It isn’t fair to label all dried fruits as bad, because it isn’t true. Some dried fruit will provide a healthy dose of antioxidants. Is dried fruit good or bad for you? Here’s the good, the bad, and the ugly.
One of the primary benefits of eating dried fruit regularly is the fiber content. Eating fiber daily has proven beneficial to weight loss, preventing heart disease and reducing the risk of several forms of cancer.
High Fiber Dried Fruit
Vitamins & Nutrients
Fruit doesn’t retain all of the vitamins and nutrients after being dried, but it’s still a better source of vitamins compared to other empty calorie snacks.
Some vitamins are lost in the heating process, but other properties like cancer fighting antioxidants remain abundant. Eating dried fruit provides a rich source of phenols, which can help prevent heart disease and cancer.
Related: Foods that lower the risk of cancer
The calories in a piece of dried fruit is comparable to whole fruit, which isn’t the problem. The main concern is the difference in calories per serving size. If you were to compare the volume of food you eat with whole fruit versus dried fruit it’s almost comical.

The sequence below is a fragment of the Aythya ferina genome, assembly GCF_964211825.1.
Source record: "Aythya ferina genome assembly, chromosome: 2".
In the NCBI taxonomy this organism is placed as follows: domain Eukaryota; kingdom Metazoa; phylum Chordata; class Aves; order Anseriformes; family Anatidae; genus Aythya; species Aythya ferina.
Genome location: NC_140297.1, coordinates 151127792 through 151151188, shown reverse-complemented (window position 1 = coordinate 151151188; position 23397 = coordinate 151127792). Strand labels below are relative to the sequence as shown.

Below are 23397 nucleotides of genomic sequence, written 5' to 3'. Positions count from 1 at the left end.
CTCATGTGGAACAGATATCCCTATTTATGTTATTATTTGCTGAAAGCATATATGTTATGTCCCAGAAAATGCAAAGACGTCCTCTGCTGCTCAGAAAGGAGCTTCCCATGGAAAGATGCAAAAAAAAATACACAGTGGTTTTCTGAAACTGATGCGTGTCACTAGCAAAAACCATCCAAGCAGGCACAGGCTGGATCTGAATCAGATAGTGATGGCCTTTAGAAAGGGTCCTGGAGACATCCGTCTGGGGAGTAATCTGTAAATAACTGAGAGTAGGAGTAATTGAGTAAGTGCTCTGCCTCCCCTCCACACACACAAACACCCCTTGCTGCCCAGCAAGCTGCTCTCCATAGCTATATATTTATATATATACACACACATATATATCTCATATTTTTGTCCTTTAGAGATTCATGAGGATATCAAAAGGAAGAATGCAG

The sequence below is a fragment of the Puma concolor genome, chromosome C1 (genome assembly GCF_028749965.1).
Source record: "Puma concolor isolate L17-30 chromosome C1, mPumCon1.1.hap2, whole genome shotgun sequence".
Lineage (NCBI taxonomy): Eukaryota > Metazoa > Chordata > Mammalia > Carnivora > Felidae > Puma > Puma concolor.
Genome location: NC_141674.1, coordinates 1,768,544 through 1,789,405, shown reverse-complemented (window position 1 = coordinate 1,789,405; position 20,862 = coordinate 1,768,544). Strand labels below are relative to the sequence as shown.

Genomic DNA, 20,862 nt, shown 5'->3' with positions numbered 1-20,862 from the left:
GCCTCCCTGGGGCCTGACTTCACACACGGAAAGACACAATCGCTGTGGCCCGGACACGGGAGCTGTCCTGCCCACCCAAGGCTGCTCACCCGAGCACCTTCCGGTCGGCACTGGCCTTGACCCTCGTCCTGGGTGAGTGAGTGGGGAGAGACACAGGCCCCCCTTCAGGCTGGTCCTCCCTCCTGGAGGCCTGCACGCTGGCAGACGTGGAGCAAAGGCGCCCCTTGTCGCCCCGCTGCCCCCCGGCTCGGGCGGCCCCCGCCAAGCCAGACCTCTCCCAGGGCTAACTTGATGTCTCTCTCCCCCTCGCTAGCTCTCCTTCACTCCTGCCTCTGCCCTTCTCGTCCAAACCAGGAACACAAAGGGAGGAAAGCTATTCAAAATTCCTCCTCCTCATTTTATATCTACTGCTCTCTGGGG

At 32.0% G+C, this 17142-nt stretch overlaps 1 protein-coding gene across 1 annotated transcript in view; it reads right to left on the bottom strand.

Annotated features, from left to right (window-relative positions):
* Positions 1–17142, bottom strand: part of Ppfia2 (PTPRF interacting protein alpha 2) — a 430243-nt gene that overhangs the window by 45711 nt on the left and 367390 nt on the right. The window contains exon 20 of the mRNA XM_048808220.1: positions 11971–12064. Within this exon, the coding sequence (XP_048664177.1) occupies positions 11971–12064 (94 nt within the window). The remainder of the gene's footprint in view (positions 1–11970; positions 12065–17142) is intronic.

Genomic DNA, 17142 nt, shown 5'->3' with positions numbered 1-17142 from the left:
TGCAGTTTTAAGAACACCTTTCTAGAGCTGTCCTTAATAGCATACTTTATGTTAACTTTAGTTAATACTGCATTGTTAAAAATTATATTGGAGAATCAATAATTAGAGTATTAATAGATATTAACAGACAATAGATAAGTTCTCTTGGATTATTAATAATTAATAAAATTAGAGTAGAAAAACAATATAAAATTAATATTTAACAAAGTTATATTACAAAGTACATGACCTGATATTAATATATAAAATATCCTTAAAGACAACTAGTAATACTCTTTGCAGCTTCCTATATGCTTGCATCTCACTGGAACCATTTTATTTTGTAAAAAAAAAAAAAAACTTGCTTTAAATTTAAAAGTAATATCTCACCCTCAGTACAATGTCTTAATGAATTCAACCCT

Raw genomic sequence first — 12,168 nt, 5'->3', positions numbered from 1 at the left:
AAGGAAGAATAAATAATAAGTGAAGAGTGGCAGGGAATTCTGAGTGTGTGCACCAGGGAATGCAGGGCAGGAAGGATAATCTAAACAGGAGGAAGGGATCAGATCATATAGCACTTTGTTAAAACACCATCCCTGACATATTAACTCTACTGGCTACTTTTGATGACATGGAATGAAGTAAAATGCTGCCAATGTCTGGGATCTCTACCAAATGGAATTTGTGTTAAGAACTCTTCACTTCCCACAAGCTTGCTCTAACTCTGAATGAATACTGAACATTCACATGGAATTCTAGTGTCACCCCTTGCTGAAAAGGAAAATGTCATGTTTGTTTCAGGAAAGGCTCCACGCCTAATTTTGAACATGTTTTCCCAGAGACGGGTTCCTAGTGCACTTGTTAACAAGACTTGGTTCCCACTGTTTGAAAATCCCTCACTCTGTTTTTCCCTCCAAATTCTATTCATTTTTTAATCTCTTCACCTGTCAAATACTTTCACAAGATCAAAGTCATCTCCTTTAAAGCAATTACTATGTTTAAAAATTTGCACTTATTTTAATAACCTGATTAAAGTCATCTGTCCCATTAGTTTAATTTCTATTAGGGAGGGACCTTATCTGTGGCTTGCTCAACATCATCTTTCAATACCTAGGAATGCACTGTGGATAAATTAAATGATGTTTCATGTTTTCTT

Most people aren’t going to consume more than one piece of whole fruit. It isn’t the calories that makes people stop eating, it’s the volume and size of the portion.
It only takes one piece of whole fruit to feel full and satisfied, but you’ll need to eat multiple servings of dried fruit to achieve the same sense of feeling full.
See Also: Food you can’t eat on a diabetic diet
Some fruit, when dried, becomes very bitter and not as appealing as whole fruit. Sugar is added to dried fruit to improve taste.
How much sugar is added?
It isn’t unusual for dried fruit to have three times as much sugar compared to whole fruit. If you’re concerned about your weight, or blood sugar, dried fruit can cause a lot of headaches.